The story of Baby Jane Doe goes back to January of 2012 when the skeletal remains of a little girl between the ages of 3 and 7 years old were found in the woods near a trailer park in Opelika, Alabama.
Her height, weight and eye color were not able to be determined, but her hair was mid-length in short, tight curls. A pink long-sleeved shirt with heart-shaped buttons and ruffles around the neckline were found near her remains, but it was unclear if it belonged to the child.
Not much is known about the girl other than her estimated age and race, but detectives at the Opelika Police Department have worked each day since her discovery to shed light on the situation.
Capt. Jonathon Clifton and Lt. Bob Hester are two of the primary detectives that worked alongside Capt. Shane Healey on the case.
“This case has been and will be a priority for us until it is solved,” Hester said. “We will stay motivated to give justice to Baby Jane Doe.”
There is a $20,000 reward in place for anyone with any information about the identification of the little girl.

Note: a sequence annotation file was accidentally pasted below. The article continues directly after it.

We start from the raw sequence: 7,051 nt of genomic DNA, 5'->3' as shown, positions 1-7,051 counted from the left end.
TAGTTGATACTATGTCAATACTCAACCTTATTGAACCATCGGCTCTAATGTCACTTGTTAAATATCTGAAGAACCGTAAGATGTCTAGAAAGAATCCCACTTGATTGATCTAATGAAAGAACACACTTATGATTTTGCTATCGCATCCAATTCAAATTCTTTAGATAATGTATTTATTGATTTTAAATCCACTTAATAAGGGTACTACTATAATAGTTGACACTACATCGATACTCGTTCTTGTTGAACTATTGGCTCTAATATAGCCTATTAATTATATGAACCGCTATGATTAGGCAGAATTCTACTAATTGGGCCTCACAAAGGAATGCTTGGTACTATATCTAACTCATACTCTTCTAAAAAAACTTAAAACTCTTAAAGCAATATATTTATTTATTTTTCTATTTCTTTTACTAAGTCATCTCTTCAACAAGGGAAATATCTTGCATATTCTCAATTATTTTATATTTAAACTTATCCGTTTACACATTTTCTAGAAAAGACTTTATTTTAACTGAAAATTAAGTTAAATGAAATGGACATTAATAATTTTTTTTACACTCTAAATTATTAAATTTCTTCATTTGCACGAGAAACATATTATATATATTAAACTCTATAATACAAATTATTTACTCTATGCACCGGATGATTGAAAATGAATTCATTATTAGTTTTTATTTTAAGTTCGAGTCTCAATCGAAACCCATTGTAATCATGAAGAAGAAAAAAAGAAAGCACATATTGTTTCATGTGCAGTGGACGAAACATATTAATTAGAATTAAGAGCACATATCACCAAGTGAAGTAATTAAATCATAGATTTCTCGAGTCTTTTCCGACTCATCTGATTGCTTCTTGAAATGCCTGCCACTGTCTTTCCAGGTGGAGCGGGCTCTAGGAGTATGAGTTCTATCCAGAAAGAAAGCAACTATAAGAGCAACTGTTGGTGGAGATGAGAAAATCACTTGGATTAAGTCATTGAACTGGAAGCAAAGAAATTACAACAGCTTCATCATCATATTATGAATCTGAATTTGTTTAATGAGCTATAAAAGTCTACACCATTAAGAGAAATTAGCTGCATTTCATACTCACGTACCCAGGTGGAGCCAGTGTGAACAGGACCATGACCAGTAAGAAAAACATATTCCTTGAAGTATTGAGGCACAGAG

“We have been working this case for years and we will continue to work this case diligently for as long as it takes,” Clifton said. “We are determined to get answers. We are determined to find out Jane Doe’s real name, and we are determined to do whatever it takes to solve this case.”
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On Oct. 17, the Opelika Police Department received a plaque from Alexis Meniefield, an Opelika citizen. This plaque commemorated each member of the team that has worked on this case.
“It was very humbling to receive the plaque,” Clifton said. “We are all personally touched by this heartbreaking case and to have the community’s support is great. Receiving the plaque meant so much to us.”
To see that the public still cares about Baby Jane Doe as much as the police department does, after seven years, meant a lot to him, Hester said.
The immense support from the community inspired both Hester and Clifton, they said, to build morale and continue working so diligently towards justice.
“We have a great community in the Auburn-Opelika area,” Clifton said. “They have always been supportive, and it’s truly a blessing. The community drives us to work harder and to get answers they so desperately need. We are so thankful for the good citizens of Opelika.”
Each of the officers agreed that the award was greatly appreciated.
“Law enforcement is often a thankless job and most of us accept that fact when we enter the profession,” Hester said. “However, community appreciation has a positive effect on us and encourages us to continue to work hard for the community we serve.”
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